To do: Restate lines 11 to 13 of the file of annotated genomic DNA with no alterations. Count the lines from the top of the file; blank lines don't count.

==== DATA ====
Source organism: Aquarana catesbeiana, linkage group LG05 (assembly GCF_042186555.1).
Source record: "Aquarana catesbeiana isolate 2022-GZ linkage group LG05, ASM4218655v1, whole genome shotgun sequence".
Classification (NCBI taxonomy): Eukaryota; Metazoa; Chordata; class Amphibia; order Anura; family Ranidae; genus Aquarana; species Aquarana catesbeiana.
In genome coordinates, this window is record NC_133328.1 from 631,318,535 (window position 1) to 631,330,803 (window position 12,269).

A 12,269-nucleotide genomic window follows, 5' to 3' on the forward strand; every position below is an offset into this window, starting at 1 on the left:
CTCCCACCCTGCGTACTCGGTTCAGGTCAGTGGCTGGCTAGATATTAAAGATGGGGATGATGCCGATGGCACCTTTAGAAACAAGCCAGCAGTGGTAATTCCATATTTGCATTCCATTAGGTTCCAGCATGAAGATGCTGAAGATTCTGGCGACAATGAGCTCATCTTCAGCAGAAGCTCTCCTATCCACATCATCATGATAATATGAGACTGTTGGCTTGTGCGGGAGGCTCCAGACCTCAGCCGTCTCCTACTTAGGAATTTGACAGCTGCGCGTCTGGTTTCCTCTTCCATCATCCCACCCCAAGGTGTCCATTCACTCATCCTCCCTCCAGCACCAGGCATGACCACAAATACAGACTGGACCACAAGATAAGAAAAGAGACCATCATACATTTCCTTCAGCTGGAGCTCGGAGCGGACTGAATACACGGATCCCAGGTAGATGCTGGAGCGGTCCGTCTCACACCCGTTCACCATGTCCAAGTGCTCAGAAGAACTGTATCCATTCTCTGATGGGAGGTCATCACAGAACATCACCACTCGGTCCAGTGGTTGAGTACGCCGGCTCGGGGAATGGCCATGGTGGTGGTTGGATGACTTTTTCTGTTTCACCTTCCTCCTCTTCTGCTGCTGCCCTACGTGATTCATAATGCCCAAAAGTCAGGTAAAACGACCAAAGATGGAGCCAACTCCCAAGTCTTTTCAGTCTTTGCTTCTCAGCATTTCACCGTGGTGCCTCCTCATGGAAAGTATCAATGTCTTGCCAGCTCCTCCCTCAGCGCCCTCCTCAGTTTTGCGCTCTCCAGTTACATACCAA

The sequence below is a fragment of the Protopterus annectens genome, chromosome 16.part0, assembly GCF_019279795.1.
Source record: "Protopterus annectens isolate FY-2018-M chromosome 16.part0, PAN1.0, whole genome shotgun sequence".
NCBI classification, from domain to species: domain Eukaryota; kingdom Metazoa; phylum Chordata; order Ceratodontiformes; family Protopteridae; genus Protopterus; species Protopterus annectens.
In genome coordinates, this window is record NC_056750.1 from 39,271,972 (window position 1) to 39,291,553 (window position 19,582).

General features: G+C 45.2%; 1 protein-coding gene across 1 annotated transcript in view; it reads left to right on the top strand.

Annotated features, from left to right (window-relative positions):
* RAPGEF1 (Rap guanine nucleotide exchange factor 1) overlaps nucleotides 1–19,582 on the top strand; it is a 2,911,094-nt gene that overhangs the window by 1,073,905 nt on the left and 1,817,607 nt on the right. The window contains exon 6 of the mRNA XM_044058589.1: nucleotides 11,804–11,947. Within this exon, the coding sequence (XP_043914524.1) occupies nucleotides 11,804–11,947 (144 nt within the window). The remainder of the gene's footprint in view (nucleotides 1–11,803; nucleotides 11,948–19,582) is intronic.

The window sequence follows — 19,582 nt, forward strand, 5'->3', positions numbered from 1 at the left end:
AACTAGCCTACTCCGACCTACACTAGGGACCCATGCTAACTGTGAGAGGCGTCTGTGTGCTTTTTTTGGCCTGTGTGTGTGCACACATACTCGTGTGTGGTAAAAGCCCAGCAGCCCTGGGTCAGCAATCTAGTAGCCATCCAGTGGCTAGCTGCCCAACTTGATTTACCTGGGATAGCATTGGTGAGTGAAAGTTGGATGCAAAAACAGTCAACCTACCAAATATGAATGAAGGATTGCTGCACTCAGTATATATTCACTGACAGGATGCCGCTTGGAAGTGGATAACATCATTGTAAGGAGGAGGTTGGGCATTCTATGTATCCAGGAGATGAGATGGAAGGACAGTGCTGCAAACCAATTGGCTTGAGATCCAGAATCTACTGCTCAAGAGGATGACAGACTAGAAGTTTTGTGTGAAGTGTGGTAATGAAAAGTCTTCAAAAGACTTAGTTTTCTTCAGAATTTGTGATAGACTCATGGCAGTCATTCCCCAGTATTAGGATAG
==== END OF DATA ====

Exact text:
General features: G+C 45.2%; 1 protein-coding gene across 1 annotated transcript in view; it reads left to right on the top strand.

Annotated features, from left to right (window-relative positions):
* RAPGEF1 (Rap guanine nucleotide exchange factor 1) overlaps nucleotides 1–19,582 on the top strand; it is a 2,911,094-nt gene that overhangs the window by 1,073,905 nt on the left and 1,817,607 nt on the right. The window contains exon 6 of the mRNA XM_044058589.1: nucleotides 11,804–11,947. Within this exon, the coding sequence (XP_043914524.1) occupies nucleotides 11,804–11,947 (144 nt within the window). The remainder of the gene's footprint in view (nucleotides 1–11,803; nucleotides 11,948–19,582) is intronic.